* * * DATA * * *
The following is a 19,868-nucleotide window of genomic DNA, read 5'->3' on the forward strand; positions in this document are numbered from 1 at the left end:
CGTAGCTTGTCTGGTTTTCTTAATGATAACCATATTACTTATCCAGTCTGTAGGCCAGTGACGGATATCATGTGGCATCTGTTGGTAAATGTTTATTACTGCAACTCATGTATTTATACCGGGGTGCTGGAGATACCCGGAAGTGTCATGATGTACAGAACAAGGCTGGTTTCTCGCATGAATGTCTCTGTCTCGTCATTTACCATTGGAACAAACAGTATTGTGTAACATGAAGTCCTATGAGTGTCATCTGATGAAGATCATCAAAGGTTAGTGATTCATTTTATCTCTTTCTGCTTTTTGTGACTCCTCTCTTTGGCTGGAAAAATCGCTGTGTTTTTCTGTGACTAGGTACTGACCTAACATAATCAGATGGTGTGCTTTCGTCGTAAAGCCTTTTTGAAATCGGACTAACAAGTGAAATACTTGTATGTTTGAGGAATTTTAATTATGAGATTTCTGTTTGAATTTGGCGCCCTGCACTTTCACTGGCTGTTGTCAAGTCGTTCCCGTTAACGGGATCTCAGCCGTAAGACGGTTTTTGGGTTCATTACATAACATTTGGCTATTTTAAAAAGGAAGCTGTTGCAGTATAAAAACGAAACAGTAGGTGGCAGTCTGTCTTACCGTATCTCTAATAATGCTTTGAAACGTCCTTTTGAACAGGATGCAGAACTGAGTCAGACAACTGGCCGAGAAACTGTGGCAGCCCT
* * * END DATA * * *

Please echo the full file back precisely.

The following is a 19,868-nucleotide window of genomic DNA, read 5'->3' on the forward strand; positions in this document are numbered from 1 at the left end:
CGTAGCTTGTCTGGTTTTCTTAATGATAACCATATTACTTATCCAGTCTGTAGGCCAGTGACGGATATCATGTGGCATCTGTTGGTAAATGTTTATTACTGCAACTCATGTATTTATACCGGGGTGCTGGAGATACCCGGAAGTGTCATGATGTACAGAACAAGGCTGGTTTCTCGCATGAATGTCTCTGTCTCGTCATTTACCATTGGAACAAACAGTATTGTGTAACATGAAGTCCTATGAGTGTCATCTGATGAAGATCATCAAAGGTTAGTGATTCATTTTATCTCTTTCTGCTTTTTGTGACTCCTCTCTTTGGCTGGAAAAATCGCTGTGTTTTTCTGTGACTAGGTACTGACCTAACATAATCAGATGGTGTGCTTTCGTCGTAAAGCCTTTTTGAAATCGGACTAACAAGTGAAATACTTGTATGTTTGAGGAATTTTAATTATGAGATTTCTGTTTGAATTTGGCGCCCTGCACTTTCACTGGCTGTTGTCAAGTCGTTCCCGTTAACGGGATCTCAGCCGTAAGACGGTTTTTGGGTTCATTACATAACATTTGGCTATTTTAAAAAGGAAGCTGTTGCAGTATAAAAACGAAACAGTAGGTGGCAGTCTGTCTTACCGTATCTCTAATAATGCTTTGAAACGTCCTTTTGAACAGGATGCAGAACTGAGTCAGACAACTGGCCGAGAAACTGTGGCAGCCCT